The spool design on the Spheros is also fantastic. It allowed for effortless long casts even with the heavy 50 pound braided main line. The line comes off the spool nearly silently and the free flow propulsion spool design really reduces line slap on the rod. The next main species for testing was the cobia, and the Spheros was able to tame a few without even the slightest hiccup. Strong smooth drag to keep the pressure on and whip the fish fast, flawless spool design for easy accurate casts, and again, the rigid frame didn’t show the slightest sign of weakness during the long powerful fights these fish dish out. Overall, the Shimano Spheros SW met my expectations and exceeded them ten fold. It was put up against some big fish that love to test tackle, but the Spheros brushed it all off and handled business like it was nothing.
What the Spheros Does Best
This reel’s drag is seriously impressive. 22 pounds is nothing to joke about, and from what I felt in testing, it’s buttery smooth all the way across the range. The durability of the Shimano Spheros SW is another feature that really needs to be mentioned. While the body is Aluminum, as opposed to the Hagane material Shimano spinning reels are most known for, the reel is just flat out tough. The Aluminum adds a little more weight but that weight gives the reel a nice strong feel. When I tested this reel, I didn’t notice the slightest amount of flex, even under extremely heavy drag while lifting on fish. As with all Shimano reels, the Spheros has the free flow propulsion spool which if you haven’t tried it, you need too. It’s amazing how something as simple as a smooth angled top to the spool can make such a massive difference in casting. The spool design allows for truly effortless casting. With a short, quick, overhead flick, casting a 1 ounce lure 60 yards or more is a breeze. It’s nothing to load up and throw a 2.5 ounce. jig nearly 100 yards into the wind at a cruising cobia. One small feature that makes a big difference in a reel is the handle. The Spheros from the 5000 size and up has a nice large ball style grip. When targeting big fish this style handle is great for allowing the angler a little more comfort and strength to the grip. Arguably the best feature of the Spheros is the price. The performance you get from this reel is not often found under the $250 price point. The Spheros does it all and for less than $200 for the 10000 size and down.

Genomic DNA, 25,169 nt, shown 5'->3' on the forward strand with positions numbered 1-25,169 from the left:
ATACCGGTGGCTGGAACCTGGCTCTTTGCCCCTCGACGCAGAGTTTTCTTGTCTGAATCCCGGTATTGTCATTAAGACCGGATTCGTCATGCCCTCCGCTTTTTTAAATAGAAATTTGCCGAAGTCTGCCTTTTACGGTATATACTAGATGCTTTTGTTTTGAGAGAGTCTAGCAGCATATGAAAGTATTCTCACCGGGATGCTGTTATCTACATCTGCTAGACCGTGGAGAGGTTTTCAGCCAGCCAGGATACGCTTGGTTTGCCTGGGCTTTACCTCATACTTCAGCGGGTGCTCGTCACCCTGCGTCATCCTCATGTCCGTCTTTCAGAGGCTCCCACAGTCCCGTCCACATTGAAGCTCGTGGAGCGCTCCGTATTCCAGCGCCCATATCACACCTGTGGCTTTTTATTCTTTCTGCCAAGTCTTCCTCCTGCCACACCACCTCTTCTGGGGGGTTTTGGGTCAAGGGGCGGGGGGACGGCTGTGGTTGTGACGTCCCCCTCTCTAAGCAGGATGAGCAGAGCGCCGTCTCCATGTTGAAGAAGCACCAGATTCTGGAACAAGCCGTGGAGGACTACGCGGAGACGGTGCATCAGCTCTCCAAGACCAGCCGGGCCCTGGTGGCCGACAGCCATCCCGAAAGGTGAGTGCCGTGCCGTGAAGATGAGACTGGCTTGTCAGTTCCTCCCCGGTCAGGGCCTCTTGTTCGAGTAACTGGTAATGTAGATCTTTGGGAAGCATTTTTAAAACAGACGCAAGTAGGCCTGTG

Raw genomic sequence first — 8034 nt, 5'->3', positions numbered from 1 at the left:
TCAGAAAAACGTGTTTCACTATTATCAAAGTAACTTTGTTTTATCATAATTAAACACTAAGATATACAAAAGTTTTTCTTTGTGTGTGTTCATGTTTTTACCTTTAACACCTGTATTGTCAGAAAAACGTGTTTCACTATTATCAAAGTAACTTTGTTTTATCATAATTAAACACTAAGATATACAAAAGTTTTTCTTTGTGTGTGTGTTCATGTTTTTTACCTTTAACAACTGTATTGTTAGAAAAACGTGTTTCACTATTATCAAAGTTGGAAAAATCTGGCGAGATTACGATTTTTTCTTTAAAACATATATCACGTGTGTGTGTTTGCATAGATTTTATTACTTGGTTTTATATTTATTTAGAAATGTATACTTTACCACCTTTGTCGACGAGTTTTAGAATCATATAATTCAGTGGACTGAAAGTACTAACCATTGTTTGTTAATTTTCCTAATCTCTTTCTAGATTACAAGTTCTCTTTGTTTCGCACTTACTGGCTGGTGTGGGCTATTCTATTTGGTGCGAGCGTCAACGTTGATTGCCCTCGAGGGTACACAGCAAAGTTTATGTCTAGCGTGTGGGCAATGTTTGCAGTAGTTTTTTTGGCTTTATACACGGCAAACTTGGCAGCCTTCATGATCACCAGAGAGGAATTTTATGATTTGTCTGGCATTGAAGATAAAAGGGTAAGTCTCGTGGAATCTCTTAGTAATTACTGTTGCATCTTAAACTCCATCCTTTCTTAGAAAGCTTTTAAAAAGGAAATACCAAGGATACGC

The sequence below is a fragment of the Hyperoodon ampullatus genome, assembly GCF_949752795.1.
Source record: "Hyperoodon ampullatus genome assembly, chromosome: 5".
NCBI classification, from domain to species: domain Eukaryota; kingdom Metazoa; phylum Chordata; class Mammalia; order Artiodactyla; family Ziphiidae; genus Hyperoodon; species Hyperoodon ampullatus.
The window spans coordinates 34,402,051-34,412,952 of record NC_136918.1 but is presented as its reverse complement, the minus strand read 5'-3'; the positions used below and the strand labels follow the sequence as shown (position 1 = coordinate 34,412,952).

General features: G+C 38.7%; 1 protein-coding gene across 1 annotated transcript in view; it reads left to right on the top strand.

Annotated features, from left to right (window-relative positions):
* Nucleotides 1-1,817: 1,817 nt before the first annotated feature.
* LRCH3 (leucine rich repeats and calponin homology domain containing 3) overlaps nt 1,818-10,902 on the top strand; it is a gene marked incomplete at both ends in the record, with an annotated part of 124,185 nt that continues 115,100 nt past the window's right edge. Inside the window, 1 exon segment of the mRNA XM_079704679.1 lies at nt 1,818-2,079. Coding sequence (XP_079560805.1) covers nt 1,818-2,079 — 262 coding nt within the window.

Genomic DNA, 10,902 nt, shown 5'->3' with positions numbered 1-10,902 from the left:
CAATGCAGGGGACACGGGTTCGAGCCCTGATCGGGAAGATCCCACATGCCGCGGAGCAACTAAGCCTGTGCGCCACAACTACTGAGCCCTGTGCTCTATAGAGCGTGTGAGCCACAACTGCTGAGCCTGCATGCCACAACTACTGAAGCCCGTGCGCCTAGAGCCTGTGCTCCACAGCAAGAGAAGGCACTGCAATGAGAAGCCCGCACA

Where The Spheros Struggles
One issue I did have with the Spheros — that isn’t limited to only this model, but most of Shimano’s larger spinning reels — is line capacity. The 6000 size reel only gets 195 yards of 50 pound braid. That is a fairly low number when comparing to other reels on the market, with most other big brands 6000 size reels getting upwards of 250 yards. The main reason for the lower line capacity is the compact size of the reel. It seems like over the last couple generations of reels, Shimano has begun to make their reels slightly smaller but they have made up for it by adding larger size reels into their lineup such as the 20000 size.
Basically, if you want the line capacity of a typical 6000, you may need to get a 8000 Shimano. The only other issue I have with the Spheros is weight. Yes, it’s a 6000 size spinning reel so it’s never going to be a featherweight but the Spheros is definitely slightly heavier than some comparable reels from other competing brands. The weight issue is mainly attributed to the aluminum body. While other reels are using some of these new super metals, the Spheros is using tried and true aluminum. That being said, Shimano has the edge at this price point with the aluminum because most other brands at this price point are going to have much more plastic or graphite, which lack durability.
So What’s the Verdict on the Shimano Spheros SW?
After some rigorous testing — resulting in thousands of casts and quite a few big fish landed — it’s hard to think of this reel as anything other than a steal and one of the best spinning reels out there. The reel performed flawlessly and handled everything I threw at it. From loading up on trophy catfish across class III rapids, to trying to manage big cobia making powerful runs to the bottom in deep water, the reel still feels brand new. The list of features and benefits of this reel is long while the list of disadvantages is nearly nonexistent. Plain and simple, it’s a high-performance reel at a weekend warrior price. If you’re looking for a reliable, workhorse spinning reel to add to your inshore and offshore arsenal, the Shimano Spheros SW reel should be very high on your list.